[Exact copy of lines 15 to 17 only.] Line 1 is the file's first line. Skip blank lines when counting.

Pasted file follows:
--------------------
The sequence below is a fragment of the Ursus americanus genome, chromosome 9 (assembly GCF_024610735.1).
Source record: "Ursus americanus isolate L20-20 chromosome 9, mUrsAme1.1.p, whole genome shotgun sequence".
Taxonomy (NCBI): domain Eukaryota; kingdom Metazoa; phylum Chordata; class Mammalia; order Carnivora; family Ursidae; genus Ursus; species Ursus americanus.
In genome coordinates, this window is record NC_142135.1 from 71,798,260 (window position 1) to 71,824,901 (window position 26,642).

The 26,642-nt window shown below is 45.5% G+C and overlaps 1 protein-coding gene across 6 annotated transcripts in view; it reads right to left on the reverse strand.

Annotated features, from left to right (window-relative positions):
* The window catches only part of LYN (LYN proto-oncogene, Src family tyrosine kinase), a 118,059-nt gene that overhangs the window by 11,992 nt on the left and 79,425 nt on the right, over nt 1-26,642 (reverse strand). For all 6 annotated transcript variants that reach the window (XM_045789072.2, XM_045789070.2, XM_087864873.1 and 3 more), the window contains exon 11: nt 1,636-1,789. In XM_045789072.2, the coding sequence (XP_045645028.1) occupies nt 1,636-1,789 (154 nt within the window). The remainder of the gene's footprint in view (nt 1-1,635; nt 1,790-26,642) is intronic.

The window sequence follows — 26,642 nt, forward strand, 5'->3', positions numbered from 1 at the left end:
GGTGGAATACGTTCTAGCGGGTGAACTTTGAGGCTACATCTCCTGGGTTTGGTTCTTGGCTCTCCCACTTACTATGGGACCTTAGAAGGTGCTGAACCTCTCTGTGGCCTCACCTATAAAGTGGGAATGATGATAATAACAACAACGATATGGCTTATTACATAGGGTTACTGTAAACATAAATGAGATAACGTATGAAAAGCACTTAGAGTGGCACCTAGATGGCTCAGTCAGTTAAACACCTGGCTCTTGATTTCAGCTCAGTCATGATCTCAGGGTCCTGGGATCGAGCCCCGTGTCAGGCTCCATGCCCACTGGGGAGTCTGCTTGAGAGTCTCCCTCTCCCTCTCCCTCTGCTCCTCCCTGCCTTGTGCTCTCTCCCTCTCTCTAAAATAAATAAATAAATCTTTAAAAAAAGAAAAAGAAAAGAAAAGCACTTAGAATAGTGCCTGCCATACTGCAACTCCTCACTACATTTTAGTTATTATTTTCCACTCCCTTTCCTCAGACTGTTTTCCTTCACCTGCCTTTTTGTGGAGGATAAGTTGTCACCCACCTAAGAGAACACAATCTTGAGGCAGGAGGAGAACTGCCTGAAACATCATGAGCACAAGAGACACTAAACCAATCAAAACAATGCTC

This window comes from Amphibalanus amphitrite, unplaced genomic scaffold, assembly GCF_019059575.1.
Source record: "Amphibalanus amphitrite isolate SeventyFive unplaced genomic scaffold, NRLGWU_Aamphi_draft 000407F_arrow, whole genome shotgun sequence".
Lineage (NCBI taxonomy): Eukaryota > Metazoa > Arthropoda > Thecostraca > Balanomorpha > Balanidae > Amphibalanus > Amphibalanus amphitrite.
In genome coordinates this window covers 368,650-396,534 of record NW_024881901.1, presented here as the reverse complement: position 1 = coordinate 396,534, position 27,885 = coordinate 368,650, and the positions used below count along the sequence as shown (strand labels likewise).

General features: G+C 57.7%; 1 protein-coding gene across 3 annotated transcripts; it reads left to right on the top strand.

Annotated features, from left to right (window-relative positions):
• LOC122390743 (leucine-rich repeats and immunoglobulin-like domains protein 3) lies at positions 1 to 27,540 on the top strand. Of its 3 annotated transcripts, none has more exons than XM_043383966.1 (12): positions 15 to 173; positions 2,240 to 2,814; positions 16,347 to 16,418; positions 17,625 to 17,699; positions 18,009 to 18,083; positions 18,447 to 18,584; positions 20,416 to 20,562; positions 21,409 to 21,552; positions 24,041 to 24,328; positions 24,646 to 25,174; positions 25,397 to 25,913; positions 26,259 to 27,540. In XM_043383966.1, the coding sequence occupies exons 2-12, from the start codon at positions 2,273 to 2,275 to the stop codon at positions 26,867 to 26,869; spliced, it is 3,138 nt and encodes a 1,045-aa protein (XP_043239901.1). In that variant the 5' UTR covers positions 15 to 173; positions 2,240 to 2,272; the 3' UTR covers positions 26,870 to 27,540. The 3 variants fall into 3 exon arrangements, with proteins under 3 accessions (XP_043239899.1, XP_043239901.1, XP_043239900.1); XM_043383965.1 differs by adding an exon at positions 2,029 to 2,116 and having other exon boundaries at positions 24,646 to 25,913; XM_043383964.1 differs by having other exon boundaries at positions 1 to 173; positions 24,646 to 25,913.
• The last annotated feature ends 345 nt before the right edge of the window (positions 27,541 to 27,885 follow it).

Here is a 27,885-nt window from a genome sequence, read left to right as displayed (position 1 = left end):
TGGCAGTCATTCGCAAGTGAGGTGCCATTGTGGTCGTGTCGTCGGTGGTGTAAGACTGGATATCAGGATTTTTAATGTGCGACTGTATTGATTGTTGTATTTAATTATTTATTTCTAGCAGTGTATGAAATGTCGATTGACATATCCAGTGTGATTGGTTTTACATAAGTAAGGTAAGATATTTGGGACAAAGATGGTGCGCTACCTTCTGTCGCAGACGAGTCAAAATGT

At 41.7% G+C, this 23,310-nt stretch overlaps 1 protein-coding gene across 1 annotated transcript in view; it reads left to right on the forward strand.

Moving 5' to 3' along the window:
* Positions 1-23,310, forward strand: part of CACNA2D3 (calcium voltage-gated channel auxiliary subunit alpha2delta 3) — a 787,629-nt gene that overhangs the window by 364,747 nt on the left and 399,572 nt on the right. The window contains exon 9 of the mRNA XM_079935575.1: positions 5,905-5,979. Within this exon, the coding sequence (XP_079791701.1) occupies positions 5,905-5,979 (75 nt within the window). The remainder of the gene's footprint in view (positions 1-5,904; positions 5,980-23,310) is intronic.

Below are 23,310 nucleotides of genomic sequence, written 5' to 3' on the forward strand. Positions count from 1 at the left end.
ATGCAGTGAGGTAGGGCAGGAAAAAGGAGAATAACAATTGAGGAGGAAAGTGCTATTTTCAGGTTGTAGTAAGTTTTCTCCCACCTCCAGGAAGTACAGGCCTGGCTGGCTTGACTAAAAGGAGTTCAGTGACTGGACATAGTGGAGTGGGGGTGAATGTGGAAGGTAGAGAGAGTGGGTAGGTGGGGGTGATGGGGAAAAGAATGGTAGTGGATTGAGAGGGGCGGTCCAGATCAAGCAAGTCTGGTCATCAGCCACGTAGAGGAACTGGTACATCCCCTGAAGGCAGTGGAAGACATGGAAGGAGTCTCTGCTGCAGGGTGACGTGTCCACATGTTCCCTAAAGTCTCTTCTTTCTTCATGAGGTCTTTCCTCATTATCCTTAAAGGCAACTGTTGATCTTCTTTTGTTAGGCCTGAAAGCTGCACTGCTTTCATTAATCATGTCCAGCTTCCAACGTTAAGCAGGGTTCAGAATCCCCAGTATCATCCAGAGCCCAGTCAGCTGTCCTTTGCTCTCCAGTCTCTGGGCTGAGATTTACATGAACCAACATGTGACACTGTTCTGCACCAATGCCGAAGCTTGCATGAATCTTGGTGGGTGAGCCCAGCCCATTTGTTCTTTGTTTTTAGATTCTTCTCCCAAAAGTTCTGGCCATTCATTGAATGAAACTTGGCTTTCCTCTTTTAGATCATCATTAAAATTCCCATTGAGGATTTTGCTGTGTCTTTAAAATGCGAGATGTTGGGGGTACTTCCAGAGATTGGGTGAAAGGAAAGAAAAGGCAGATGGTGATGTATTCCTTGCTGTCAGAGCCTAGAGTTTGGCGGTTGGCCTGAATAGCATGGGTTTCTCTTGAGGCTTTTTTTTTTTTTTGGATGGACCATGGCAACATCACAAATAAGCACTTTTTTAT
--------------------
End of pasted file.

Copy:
Annotated features, from left to right (window-relative positions):
• LOC122390743 (leucine-rich repeats and immunoglobulin-like domains protein 3) lies at positions 1 to 27,540 on the top strand. Of its 3 annotated transcripts, none has more exons than XM_043383966.1 (12): positions 15 to 173; positions 2,240 to 2,814; positions 16,347 to 16,418; positions 17,625 to 17,699; positions 18,009 to 18,083; positions 18,447 to 18,584; positions 20,416 to 20,562; positions 21,409 to 21,552; positions 24,041 to 24,328; positions 24,646 to 25,174; positions 25,397 to 25,913; positions 26,259 to 27,540. In XM_043383966.1, the coding sequence occupies exons 2-12, from the start codon at positions 2,273 to 2,275 to the stop codon at positions 26,867 to 26,869; spliced, it is 3,138 nt and encodes a 1,045-aa protein (XP_043239901.1). In that variant the 5' UTR covers positions 15 to 173; positions 2,240 to 2,272; the 3' UTR covers positions 26,870 to 27,540. The 3 variants fall into 3 exon arrangements, with proteins under 3 accessions (XP_043239899.1, XP_043239901.1, XP_043239900.1); XM_043383965.1 differs by adding an exon at positions 2,029 to 2,116 and having other exon boundaries at positions 24,646 to 25,913; XM_043383964.1 differs by having other exon boundaries at positions 1 to 173; positions 24,646 to 25,913.
• The last annotated feature ends 345 nt before the right edge of the window (positions 27,541 to 27,885 follow it).